Tracey: And Zombie is the pug in the Bounce dryer sheets commercial.


You can see Zombie’s commercial here: https://youtu.be/XXbgb7SlnLE


PP: Tracey, why do you think pugs are good therapy dogs?


Tracey: Well, they were bred to be companions. Igor was the first pug dog to visit a children’s hospital here in our area. It’s so sad, though, that since Covid, we haven’t been allowed back onto the children’s floor. We started telling the parents that we couldn’t come to see them, but they were welcome to come to our back yard to hang out with the pugs, and many of them have taken us up on that.


PP: Love that! Back yard pug therapy!


Tracey: I can honestly say that the experiences I’ve had and the people I’ve met because of the pugs… just blow me away.


PP: That’s truly lovely. And we would have to agree for ourselves. Tell us, do you do voices for the pugs?


Tracey: Nah, I let them speak for themselves.

PP: Oh, that’s right, they “talk” in your Instagram posts.


Tracey: The only reason I do social media is because I want people to know these dogs are not couch potatoes. These dogs are brilliant.

Tracey: I don’t want to hear anyone say that these dogs are stupid or lazy; no, that would be you as owners.


PP: Dang! Preach it, Pug Person!


Tracey: I’m not messing around here.


PP: You most certainly are not.


Tracey: I currently have the #1 agility pug dog in Canada.

Tracey: My mini wonder pug, Zombie; he’s only 12.2 pounds. I love the runts.


PP: He’s a tiny marvel!


Tracey: He can catch a Frisbee out of the air.


PP: What?! A Frisbee pug?!


Tracey: He’s the only pug in the group of dogs who play.


PP: We would assume so. That's not exactly a breed standard.


Tracey: He also likes to catch tennis balls, but not if they have the fuzz on them. We have to peel them.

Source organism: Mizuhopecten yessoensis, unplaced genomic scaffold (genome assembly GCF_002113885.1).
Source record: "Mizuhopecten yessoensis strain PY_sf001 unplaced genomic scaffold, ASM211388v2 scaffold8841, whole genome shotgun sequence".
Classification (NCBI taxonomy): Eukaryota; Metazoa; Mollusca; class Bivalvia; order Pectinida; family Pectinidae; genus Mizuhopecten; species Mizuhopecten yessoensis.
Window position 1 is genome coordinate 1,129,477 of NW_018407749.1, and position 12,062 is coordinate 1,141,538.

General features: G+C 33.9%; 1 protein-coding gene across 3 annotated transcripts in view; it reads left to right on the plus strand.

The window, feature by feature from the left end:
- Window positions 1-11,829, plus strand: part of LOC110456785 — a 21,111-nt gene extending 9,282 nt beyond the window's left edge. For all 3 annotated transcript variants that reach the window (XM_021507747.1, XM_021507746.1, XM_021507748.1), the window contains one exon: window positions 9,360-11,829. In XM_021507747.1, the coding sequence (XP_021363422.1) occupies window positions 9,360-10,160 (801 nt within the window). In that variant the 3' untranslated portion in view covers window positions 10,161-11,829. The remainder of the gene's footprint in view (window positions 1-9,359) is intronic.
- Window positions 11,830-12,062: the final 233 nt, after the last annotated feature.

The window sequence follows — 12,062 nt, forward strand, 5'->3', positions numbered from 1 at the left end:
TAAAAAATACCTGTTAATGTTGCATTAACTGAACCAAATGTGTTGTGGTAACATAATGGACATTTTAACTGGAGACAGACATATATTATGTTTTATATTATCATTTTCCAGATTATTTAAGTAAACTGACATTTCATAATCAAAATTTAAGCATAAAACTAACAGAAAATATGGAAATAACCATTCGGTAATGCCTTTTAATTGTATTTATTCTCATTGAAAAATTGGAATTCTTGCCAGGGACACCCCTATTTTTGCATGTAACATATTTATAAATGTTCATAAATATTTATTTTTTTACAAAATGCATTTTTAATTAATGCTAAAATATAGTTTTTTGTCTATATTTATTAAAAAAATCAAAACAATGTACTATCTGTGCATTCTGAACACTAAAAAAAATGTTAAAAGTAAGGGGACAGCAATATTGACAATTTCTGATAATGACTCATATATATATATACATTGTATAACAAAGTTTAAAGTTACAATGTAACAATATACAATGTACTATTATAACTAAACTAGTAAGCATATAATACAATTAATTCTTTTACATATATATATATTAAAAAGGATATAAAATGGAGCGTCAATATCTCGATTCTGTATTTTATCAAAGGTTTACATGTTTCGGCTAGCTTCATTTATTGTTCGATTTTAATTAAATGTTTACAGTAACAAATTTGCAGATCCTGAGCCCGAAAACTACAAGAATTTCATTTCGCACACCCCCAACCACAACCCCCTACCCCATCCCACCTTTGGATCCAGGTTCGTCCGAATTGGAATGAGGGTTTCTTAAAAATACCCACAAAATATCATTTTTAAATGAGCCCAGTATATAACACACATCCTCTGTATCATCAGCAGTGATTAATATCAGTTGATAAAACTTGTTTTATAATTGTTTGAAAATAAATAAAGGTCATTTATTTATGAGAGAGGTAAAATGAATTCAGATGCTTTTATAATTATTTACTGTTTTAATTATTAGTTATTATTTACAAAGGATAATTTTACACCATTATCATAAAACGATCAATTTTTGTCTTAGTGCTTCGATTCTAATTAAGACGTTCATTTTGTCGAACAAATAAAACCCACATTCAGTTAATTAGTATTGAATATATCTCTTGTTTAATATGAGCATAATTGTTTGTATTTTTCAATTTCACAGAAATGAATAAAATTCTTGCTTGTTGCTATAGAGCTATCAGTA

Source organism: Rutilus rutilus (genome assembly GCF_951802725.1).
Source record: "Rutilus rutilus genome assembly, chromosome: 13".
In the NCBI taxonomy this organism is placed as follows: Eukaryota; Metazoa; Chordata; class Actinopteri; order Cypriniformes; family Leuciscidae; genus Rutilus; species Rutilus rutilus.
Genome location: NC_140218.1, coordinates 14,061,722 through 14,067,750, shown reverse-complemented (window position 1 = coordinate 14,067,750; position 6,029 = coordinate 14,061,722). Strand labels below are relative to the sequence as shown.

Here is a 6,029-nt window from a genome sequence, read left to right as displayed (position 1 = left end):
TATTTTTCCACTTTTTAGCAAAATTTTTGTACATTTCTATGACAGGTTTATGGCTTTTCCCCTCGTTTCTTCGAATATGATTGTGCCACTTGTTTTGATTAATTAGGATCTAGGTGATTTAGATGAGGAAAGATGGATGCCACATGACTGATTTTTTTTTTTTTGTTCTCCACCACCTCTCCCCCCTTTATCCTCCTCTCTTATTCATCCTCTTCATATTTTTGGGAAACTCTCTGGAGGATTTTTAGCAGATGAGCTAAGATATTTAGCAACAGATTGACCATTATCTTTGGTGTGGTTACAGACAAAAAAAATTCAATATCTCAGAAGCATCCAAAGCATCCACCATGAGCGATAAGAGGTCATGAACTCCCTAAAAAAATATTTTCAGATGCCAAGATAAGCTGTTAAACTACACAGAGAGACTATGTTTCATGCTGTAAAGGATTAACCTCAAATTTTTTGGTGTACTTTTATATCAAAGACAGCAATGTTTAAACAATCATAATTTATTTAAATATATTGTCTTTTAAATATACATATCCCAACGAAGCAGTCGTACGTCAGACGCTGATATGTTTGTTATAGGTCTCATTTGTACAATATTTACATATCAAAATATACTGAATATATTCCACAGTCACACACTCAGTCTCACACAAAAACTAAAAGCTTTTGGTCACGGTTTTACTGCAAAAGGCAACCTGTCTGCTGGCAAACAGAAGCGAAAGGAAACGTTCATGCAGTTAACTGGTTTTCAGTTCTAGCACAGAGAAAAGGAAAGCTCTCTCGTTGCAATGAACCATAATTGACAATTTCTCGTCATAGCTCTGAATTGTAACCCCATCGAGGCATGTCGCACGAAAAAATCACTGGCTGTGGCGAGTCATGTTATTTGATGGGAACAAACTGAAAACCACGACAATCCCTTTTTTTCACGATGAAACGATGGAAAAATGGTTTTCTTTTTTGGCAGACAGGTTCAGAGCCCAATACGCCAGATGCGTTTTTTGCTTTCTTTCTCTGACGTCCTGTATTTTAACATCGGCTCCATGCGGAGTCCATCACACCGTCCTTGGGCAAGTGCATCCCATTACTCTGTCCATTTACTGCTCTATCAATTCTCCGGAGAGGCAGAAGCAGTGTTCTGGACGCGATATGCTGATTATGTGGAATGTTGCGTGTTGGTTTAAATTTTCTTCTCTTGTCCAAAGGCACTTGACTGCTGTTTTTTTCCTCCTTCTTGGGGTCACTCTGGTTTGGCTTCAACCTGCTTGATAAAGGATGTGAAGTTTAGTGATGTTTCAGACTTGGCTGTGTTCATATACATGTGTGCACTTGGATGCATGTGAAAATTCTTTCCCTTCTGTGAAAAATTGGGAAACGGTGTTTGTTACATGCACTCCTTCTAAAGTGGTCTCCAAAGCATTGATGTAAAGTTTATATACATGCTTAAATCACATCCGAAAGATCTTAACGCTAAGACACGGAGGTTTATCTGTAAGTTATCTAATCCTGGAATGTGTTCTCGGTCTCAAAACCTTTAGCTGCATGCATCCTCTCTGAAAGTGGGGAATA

PP: We didn’t even know that was possible.


Tracey: It is, trust me. Of course, there was the time he ate the peeled tennis ball and cost us eight thousand dollars at the vet.


PP: Oh, Zombie. Sweetheart.

Tracey: He's named for Rob Zombie. And then there’s Crowley, named after The Demon King of Hell on the show “Supernatural”. And it’s perfect, because he’s a real shit. There’s a line from the show, “You’re good… but I’m Crowley.” That’s my pug to a T.


PP: But not behavior, right? Just personality.


Tracey: Everything. I mean, my pugs are very well-rounded, they can sleep through fireworks, they ride Ferris wheels and Harleys, they can walk on grates and tin foil, but Crowley still kills me.


PP: Tin foil, huh? Okay, moving on… We’re fascinated by the thought of you going to these competitions. Do the pugs stand out?


Tracey: Um, we all stand out. I’m heavily tattooed. I have six pug tattoos, along with cats, a hedgehog, and a cockatiel. And I show up for these obedience trials and all these people have goldens and border collies and they’re looking at me with my tattoos and buzz cut and my obedience pug.


PP: This is a glorious mental image. Thank you for that.